A Really Good Idea
It is no great revelation to say that the feelings of indignation and/or fear, particularly in recent days, have proven themselves to be powerful forces for major political decisions or movements. It should also be reasonable to say that those who fear or are indignant — at least in the cases I’m alluding to — are predominantly white working class/lower income populations. And while we can never predict anything with certainty, it’s likely that these movements or decisions will prove disastrous not just for non-supporters, but also the supporters themselves. Ultimately, they have voted or are voting against their own interests.
This is unfortunate, but not surprising. When you feel disenfranchised, and that no-one is looking out for you, the merest bit of attention or appeal is, well, appealing. Powerful figures can build a significant base on votes of the previously-forgotten. All they need to do is capitalise on anger and fear, selling the idea that, once they’re the ones in charge, things will turn around. They don’t even need to say how — poor folks will just buy it. Emotion trumps reason, as they say.
So, what must be done to ensure that this doesn’t keep happening? It is clear that the working class vote is an important one. It’s also clear that it is susceptible to abuse. Were they better informed, to either question their would-be saviours or simply not be swayed in the first place, perhaps things would be different. Their naïveté — and I mean no condescension by the word — is, at the very least, just as important as their indignation. This is what we must strike at.
In order to take better care of the world in the long run, we must address the education levels, or even just political comprehension, of the neglected underclasses. They need to see how their saviours only promote bigotry, and will immediately forget or turn on them as soon as they’re in power. And they need to be convinced that there is another way.
Fortunately, this task of convincing should not be hard. Their comprehension of politics is, as I’ve said, limited. All we must do is keep them quiet again. Calmly talk them off the ledge, maybe toss them a few favours, ease the fear. Appeal to their limited intellect. They’ve proven themselves to be easily exploitable — so exploit them again. Just do it before someone else does, and do it for a better cause. There is no reason to feel bad about this, since they’ve shown that they can’t be trusted. If this does trouble you, think of it as punishment for their audacity and/or stupidity. They’ve proven that they don’t deserve the vote — but don’t take it from them. Just do a better job explaining how to vote the right way.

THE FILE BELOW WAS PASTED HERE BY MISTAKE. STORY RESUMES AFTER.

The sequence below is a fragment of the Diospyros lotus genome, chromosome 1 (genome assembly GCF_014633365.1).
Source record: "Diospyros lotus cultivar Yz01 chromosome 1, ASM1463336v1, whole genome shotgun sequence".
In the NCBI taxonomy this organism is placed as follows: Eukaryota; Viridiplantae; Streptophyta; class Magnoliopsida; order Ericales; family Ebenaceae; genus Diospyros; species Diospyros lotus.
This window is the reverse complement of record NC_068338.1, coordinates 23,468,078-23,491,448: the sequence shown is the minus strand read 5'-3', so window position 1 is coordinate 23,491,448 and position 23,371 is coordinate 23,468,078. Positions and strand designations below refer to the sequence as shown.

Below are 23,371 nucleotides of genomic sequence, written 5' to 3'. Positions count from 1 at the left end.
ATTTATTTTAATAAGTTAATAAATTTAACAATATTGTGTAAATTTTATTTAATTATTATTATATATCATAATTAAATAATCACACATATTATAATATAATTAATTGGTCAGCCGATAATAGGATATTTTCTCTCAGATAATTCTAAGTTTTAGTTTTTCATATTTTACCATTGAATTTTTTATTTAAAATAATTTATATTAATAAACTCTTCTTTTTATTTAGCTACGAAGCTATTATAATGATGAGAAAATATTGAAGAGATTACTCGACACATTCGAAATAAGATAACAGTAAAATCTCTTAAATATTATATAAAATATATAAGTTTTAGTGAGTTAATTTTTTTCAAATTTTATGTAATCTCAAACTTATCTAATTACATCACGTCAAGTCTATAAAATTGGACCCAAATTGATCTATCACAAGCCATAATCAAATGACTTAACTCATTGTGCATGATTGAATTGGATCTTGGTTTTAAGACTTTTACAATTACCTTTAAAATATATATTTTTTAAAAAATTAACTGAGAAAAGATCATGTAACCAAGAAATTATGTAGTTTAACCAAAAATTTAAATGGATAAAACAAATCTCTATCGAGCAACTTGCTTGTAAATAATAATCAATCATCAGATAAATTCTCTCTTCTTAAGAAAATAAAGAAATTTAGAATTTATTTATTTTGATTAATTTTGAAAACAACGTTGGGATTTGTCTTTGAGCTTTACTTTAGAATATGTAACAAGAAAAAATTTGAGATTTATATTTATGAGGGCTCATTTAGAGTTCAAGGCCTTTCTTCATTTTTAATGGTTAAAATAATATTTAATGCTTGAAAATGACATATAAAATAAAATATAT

It is possible to promote a less bigoted, kinder society. All we need to do is convince the poor fools that that’s okay (because it is, after all). If they fear, as many do, that an influx of outsiders might threaten their jobs, just explain to them that this is more of a supplement. Their jobs will be even easier with other exploitable populations helping. No-one is going to lose out on this deal; they get to keep sweeping the sewers or doing whatever it is that they love, but now they’ll have company, and they’ll probably even get to end their work days earlier.
The above is really just one idea to convince the soft-brained morons of the benefits of not voting fearfully or indignantly. I am sure that there are many more, and that they probably don’t even have to be good ideas. The point is that appealing to stupidity doesn’t have to occur in the name of evil. It can be used for the betterment of humankind, if not the planet. Then, once the working classes and their new helpers have reached either an age of re-questioning or an age beyond exploitability — that is, they wise up or get enfeebled — they can be turned into mulch or some kind of power source.